The characters had to discover what’s going on, who’s the hidden fiend (they originally suspected the dragon, because she was behaving strangely and had something to do with the original spread of the zombie plague), try to keep various factions of Thaliost (Thrane and Aundair nationalists, Dariznu’s soldiers, zombies and Rak Tulkhesh’s cultists) from killing each other, find a cure for the plague (with a help from Karrnathi special operations team sent to recover the weapon and erase any signs of Karrnathi involvement) and finaly retrieve the shard and get it somewhere it won’t threaten anyone, as the dragon and fiend killed each other in off-screen confrontation when they reached the prison. Oh, and the Karrnathi were building eldritch machine to nuke the whole city, because they feared it was the only way to be sure, but the characters convinced them it won’t be necessary.

  9. As usual, I love flashbacks: they remind me of ideas I had for adventures or campaigns I never used for some reason. All this talk about the Lords of Dust will help me a lot converting MtG’s Zendikar storyline in a very nice campaign set in Xen’drik 😀

  10. Have you ever used Vestiges (Tome of Magic) in Eberron? That step between dead, immortal, and divine?

    In his quest to supplant Aureon, did Dorius ir’Korran come close to his goal, only to fall short of divinity? Or was his goal an impossible task from the off?

    Could a binder draw upon the power and influence of a bound Overlord, with the named 17 substituting or adding onto the vestiges presented in Tome of Magic?

    Slightly off of the Overlords, but do the inhabitants of the other planes pay homage to the progenitor wyrms? Do the natives of Fernia depict Khyber, Eberron and Siberys as flame-shrouded draconic forces? Or as efreeti/salamander creator gods? Does the dragon motif carry throughout the planes, or only at home where the dragons of Eberron shaped the myths?

    • Have you ever used Vestiges (Tome of Magic) in Eberron? That step between dead, immortal, and divine?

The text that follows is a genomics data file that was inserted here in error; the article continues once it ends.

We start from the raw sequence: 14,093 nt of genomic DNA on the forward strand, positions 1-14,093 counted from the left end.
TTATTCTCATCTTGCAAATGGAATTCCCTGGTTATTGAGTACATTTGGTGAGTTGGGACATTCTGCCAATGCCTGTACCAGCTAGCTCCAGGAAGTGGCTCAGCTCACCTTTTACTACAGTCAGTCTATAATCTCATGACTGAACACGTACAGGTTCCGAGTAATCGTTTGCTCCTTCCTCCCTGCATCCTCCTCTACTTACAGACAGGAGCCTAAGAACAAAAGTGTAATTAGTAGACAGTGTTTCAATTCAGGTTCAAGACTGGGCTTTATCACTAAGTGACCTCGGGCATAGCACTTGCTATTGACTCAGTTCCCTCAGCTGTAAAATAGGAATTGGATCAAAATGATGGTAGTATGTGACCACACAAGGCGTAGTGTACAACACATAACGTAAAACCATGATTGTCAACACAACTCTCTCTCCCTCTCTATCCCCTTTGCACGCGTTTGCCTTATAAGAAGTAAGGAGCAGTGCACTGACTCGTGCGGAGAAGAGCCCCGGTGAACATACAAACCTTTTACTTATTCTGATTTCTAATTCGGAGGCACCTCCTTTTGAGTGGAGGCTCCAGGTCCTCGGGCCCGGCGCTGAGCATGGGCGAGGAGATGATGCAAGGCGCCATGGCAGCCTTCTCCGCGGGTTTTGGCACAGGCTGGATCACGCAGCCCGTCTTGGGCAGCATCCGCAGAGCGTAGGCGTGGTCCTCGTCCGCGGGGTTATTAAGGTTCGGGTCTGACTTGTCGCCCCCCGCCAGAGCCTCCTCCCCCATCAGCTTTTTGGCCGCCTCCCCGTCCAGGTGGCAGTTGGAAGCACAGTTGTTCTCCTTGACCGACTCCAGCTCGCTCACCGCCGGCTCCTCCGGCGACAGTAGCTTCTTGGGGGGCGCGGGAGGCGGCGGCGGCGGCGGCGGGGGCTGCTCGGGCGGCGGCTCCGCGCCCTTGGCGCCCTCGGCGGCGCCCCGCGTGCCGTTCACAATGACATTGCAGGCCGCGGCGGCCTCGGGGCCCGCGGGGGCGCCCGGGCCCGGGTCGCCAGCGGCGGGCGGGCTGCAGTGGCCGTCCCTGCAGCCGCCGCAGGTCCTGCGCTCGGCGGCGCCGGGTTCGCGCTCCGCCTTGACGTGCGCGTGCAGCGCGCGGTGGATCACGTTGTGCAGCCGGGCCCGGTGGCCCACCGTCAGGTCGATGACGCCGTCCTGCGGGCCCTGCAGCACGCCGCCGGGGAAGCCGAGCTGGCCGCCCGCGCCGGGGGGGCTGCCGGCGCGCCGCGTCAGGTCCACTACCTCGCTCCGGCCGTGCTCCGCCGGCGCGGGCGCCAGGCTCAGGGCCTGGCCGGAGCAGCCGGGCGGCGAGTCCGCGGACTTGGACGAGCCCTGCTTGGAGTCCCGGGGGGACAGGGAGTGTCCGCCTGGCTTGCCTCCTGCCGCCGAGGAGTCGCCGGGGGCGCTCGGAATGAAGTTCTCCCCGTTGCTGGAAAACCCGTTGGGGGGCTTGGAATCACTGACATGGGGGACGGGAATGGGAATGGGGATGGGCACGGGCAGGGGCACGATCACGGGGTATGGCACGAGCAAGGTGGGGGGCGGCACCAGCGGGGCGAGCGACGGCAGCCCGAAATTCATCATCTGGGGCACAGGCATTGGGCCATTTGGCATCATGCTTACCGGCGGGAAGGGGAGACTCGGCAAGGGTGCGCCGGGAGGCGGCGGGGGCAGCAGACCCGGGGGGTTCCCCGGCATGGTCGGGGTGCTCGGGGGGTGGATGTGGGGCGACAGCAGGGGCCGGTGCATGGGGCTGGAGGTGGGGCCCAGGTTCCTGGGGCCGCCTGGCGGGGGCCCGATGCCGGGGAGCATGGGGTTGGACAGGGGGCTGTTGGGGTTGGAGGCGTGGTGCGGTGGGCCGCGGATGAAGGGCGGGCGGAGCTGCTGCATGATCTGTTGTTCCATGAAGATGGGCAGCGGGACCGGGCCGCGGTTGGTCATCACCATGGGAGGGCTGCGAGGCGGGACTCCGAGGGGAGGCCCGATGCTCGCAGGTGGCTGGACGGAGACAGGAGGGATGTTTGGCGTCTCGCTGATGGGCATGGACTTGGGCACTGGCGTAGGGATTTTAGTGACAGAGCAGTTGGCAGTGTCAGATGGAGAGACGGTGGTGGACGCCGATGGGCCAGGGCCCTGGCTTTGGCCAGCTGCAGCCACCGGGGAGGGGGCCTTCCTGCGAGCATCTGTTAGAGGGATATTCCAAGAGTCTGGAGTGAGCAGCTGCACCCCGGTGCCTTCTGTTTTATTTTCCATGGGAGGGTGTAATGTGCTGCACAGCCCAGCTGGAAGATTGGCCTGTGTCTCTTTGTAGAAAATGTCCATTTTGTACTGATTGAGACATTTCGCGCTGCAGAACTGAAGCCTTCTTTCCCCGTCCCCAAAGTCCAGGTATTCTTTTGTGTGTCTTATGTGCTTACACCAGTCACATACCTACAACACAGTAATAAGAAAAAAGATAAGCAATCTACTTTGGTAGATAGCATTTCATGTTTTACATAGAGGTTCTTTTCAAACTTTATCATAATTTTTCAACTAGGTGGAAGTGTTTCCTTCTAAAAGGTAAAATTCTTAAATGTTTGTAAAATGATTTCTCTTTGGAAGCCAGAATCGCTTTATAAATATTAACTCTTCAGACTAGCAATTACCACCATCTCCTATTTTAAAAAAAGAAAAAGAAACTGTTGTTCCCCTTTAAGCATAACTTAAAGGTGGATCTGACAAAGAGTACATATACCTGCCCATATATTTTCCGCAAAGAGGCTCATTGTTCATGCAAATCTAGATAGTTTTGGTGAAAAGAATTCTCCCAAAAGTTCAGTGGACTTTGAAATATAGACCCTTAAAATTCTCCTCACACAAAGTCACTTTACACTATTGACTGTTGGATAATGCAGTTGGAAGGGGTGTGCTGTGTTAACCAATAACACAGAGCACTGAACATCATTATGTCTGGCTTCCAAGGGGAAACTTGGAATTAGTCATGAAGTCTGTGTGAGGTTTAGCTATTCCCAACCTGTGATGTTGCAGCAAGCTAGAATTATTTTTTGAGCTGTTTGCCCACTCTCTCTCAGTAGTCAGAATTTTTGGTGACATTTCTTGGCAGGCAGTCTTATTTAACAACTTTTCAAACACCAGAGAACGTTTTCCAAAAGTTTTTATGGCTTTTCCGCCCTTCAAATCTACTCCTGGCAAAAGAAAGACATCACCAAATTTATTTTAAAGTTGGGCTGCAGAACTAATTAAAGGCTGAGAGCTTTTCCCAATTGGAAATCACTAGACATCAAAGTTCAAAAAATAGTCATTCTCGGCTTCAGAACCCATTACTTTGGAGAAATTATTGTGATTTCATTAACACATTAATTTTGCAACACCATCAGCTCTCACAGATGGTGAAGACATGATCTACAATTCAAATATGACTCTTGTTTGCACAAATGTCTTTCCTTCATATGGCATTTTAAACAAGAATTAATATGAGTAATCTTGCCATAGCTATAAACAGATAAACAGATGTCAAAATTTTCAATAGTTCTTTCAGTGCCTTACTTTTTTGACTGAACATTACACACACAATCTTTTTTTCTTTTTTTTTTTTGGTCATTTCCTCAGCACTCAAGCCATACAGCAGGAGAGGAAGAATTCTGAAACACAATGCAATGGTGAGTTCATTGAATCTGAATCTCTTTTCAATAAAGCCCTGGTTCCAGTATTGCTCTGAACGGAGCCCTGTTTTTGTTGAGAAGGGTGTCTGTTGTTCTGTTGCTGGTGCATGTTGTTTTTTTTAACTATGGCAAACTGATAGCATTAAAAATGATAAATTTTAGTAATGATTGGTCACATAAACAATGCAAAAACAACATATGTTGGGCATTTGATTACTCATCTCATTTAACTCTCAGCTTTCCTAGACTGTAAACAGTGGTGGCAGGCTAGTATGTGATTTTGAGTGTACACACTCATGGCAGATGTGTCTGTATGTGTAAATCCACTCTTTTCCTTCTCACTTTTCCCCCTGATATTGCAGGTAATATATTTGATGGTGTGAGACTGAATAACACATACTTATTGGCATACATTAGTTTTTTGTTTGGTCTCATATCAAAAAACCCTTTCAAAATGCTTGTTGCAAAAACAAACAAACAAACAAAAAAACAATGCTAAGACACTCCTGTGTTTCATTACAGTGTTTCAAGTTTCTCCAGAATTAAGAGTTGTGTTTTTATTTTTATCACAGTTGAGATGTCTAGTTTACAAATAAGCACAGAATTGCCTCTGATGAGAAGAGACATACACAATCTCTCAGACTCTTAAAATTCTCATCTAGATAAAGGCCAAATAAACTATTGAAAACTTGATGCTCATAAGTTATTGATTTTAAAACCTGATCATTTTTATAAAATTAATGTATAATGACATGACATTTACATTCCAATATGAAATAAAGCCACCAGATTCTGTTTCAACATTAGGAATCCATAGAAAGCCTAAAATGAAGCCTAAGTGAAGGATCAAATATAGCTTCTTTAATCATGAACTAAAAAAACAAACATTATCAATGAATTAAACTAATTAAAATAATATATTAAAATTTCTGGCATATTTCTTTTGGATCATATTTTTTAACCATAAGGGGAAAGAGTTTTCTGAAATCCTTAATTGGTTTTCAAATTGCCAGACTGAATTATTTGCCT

Sure. Here’s a quote about this I wrote a few years back.

      Personally, I say that Vestiges are immortal entities that linger in Dal Quor. Not exactly gods, they are beings who have become legends, and their spirits draw power and sustenance from that. I’ve called out titans of Xen’drik (specifically the Emperor Cul’Sir) and ancient dragons as possible Vestiges. It’s entirely possible the Daughters of Sora Kell are trying to become Vestiges, or that Sora Kell is one.

      In his quest to supplant Aureon, did Dorius ir’Korran come close to his goal, only to fall short of divinity? Or was his goal an impossible task from the off?

      It’s not established in canon, and I’d say it’s really a question each DM needs to answer themselves, based on how they want to interpret the Sovereigns. In MY Eberron, I believe that it is possible – that if the dragons ascended to a divine state, it is POSSIBLE for someone else to do it. With that said, in my Eberron the Sovereigns exist as truly transcendental and abstract entities. They don’t manifest physically because they are truly beyond that; they have become part if the infrastructure of reality. So it might be possible for a PC to do this, but in a sense, it would be similar to death – once you transcend, you’re not playing a direct role in things any more.

      Could a binder draw upon the power and influence of a bound Overlord, with the named 17 substituting or adding onto the vestiges presented in Tome of Magic?

      It’s a valid approach, but as noted above, I’ve gone a different way with vestiges.

      Slightly off of the Overlords, but do the inhabitants of the other planes pay homage to the progenitor wyrms? Do the natives of Fernia depict Khyber, Eberron and Siberys as flame-shrouded draconic forces? Or as efreeti/salamander creator gods? Does the dragon motif carry throughout the planes, or only at home where the dragons of Eberron shaped the myths?

      Tied to the discussion above, I do think that the myth of the Progenitors is universal. However, it makes sense to me that the personification of them as DRAGONS is something tied to Eberron, ultimately started by the dragons themselves. I think the beings of the outer planes either revere them as abstract entities or personify them in a way that makes sense within their paradigm.

  11. How much do the silver flame church knows about the Lord of dust and the Overlords? Do they know the organization, the names of the Overlords, that every demon is immortal, that every overlord can be set free following the path of the prophecy?

    • It’s a big question and I’ve given a quick answer at the end of the main post, but I will probably want to expand on this when I have more time.

      • Man Keith, if that’s your quick answer, I want to see your long one! You are awesome for taking the time to answer all of these!